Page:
I joined the Maroon-News during my first year at Colgate as a part of the Arts and Features section. It was a simpler time – we published articles about a cappella concerts, movie reviews and the occasional visiting ghostbuster. Our greatest challenges were persistent oxford comma usage and (attempted) erotic imagery in the technology column. In our section, Colgate was truly a glorious place to be; all lectures were fascinating, every orchestra concert was well attended and each senior we profiled raved about a blissful four years at this fine institution.
In my junior year, I transitioned to the Commentary section, and the stakes grew a little higher. It was the semester of the sit-in, and suddenly I was curating a very different image of Colgate. There were opinions aplenty throughout campus – or so I thought. Soliciting commentary pieces about social justice at Colgate was surprisingly difficult, and I was frustrated over our lack of coverage of campus events (it’s worth noting that in hindsight, I can see how myopic my indignation was). Regardless, it never occurred to me to write a piece myself. It somehow didn’t seem appropriate; I wasn’t an authority on the subject, and I didn’t feel like I was implicated in the conflict enough to chime in. I largely agreed with the premise of the Association of Critical Collegians (ACC) but wasn’t thrilled with all of their specific demands, and this stance just didn’t seem radical or thoughtful enough to warrant an entire article devoted to its exposition. I kept quiet.
This year, the controversies have continued. From the Colgate Forward Speak Out, to the senior Torchlight Ceremony, to The Vagina Monologues, I have been thrilled to see so many members of the Colgate community expressing their convictions. Yet in many ways I have been extremely disappointed in my classmates. Social media backlash has been harsh, personal and largely unsympathetic, which in my mind is unproductive and immature. Worst of all, it’s silencing. When the stakes are this high, and dissenters are abused by their classmates, few issues are worth taking a stand over.
For this reason, my senior year has been a deeply thought-provoking time for me. What causes do I care enough about to speak up for? What issues would I risk my reputation over? For what issues would I be willing to sacrifice the respect of my peers? It’s a scary thought, and I profoundly commend the members of this community who have gone to bat for their beliefs. Many of our classmates, myself included, have not been so brave.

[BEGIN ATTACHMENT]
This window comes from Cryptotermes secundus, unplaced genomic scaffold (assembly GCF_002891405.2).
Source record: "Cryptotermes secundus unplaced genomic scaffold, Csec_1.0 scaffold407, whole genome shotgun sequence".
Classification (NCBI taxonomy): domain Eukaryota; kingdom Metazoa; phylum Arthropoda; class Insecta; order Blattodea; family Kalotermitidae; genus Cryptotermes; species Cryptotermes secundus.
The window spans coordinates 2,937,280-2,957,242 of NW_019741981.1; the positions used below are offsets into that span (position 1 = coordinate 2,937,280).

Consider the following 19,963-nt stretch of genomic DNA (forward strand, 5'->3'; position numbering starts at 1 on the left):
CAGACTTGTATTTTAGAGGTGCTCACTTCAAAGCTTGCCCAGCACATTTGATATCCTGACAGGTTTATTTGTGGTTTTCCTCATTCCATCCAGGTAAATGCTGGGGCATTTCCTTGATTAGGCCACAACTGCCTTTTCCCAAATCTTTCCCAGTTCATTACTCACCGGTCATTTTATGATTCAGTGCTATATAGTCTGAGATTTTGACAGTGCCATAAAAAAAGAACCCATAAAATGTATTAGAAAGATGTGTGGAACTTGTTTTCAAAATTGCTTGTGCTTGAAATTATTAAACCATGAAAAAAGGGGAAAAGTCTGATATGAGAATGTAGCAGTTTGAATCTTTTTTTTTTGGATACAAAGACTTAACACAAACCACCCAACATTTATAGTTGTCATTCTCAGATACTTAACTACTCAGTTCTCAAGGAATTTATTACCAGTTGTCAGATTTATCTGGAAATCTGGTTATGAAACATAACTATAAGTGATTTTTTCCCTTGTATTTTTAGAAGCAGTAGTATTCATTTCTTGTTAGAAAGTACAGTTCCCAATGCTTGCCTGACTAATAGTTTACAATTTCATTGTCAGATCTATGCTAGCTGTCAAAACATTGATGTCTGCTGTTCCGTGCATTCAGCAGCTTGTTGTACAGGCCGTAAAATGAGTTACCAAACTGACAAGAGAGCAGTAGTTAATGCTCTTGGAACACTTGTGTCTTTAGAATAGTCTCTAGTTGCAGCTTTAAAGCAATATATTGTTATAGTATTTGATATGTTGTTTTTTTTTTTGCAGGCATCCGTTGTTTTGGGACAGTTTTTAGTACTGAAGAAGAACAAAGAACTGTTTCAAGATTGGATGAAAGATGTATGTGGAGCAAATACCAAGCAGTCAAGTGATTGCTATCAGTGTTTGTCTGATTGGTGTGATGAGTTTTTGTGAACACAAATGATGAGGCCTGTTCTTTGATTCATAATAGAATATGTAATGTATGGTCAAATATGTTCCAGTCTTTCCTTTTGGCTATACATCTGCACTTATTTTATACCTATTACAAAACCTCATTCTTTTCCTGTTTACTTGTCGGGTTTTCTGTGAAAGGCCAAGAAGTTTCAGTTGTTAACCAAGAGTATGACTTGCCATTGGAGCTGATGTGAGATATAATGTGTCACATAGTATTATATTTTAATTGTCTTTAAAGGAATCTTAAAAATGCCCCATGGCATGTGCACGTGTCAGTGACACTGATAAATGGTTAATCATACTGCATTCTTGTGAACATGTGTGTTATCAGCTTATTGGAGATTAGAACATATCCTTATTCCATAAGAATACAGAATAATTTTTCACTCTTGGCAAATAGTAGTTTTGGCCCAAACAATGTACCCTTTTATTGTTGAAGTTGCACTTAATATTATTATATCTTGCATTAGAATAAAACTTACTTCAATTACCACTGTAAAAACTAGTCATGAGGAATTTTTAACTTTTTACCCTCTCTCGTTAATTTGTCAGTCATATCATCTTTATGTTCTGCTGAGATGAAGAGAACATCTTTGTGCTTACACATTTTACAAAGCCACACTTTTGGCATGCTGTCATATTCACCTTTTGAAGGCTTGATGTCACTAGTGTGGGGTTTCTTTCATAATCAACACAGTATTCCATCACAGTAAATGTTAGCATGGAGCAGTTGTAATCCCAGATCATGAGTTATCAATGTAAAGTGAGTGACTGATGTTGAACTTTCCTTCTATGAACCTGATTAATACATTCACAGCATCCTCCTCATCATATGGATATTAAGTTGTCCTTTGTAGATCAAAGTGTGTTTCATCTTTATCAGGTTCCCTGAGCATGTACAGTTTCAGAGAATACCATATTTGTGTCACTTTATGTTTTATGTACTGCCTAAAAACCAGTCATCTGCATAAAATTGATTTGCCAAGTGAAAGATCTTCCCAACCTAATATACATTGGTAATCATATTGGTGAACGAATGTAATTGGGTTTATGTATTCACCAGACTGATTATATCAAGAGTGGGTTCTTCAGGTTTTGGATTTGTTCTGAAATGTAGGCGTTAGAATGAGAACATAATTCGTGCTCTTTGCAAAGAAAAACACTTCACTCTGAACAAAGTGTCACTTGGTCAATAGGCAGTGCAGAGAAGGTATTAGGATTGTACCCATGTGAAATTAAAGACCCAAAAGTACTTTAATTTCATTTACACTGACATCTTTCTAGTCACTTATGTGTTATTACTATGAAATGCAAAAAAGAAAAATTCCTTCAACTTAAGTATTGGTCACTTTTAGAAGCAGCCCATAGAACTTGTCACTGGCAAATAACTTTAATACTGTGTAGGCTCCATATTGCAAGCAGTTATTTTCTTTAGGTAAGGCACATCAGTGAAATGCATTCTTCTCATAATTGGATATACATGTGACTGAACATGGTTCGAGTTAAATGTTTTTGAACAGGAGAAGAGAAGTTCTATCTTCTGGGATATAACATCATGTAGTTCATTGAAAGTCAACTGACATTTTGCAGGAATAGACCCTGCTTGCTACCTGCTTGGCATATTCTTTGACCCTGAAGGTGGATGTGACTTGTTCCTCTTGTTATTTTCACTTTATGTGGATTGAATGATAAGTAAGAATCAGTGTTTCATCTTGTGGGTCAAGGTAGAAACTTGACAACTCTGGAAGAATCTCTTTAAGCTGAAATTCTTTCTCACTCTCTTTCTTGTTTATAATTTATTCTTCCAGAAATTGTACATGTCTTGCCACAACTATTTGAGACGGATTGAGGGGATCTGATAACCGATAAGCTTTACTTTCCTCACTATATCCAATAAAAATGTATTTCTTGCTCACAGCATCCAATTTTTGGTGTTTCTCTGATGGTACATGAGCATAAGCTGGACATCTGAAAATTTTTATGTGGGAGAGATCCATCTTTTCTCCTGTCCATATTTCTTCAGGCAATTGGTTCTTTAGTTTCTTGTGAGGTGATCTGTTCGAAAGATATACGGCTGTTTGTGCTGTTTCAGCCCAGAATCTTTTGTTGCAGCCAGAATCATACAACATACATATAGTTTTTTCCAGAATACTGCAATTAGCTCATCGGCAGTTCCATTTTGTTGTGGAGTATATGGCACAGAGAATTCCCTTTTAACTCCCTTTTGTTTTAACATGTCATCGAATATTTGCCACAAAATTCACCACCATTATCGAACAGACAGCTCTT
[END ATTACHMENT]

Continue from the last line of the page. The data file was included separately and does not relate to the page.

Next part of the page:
I wish it wouldn’t have to come to this. I wish that we empowered each other to engage in conscientious and understanding dialogue. I wish that we encouraged one another to be confident in our convictions, without fear of resulting vilification and hate. I realize that this is not the way of the world, but in a close-knit community like ours, I think it’s reasonable to expect a higher standard of behavior.
So I’m putting myself out there, Colgate. Here’s what I believe:
I wholeheartedly endorse the mission of Colgate Forward, but I think some aspects of the Speak Out were executed poorly. I understand the discomfort surrounding the Torchlight Ceremony, but I ultimately support the tradition as it stands. I recognize the problematic aspects of The Vagina Monologues, but I was greatly moved by this year’s performance, and think its positive message far outweighs its troublesome components.
I wish I could say more. Articulating these stances to you, to friends and anonymous faces alike, is painfully unnerving. Mild as they are, equivocatory even, it’s scary to say out loud, never mind put in print. To some degree, that’s probably a reflection on me and my insecurities. But I think some of the responsibility lies with you as well.
I know that these are controversial issues, and that my opinions are contentious. I would be absolutely dismayed if they were not met with disagreement. Furthermore, I know I speak on behalf of the Maroon-News staff when I tell you that we are all genuinely eager to hear your thoughts, regardless of our personal politics. Please hear me when I say this, Colgate: This newspaper is for you. It’s your voice we want to hear. And if you want to challenge me, I welcome you – it’ll probably build character, or at the very least, inspire some sort of liberal arts-themed, discomfort-fueled road to self-discovery.
So I’m trusting you now, Colgate. Let me hear it. But please be kind.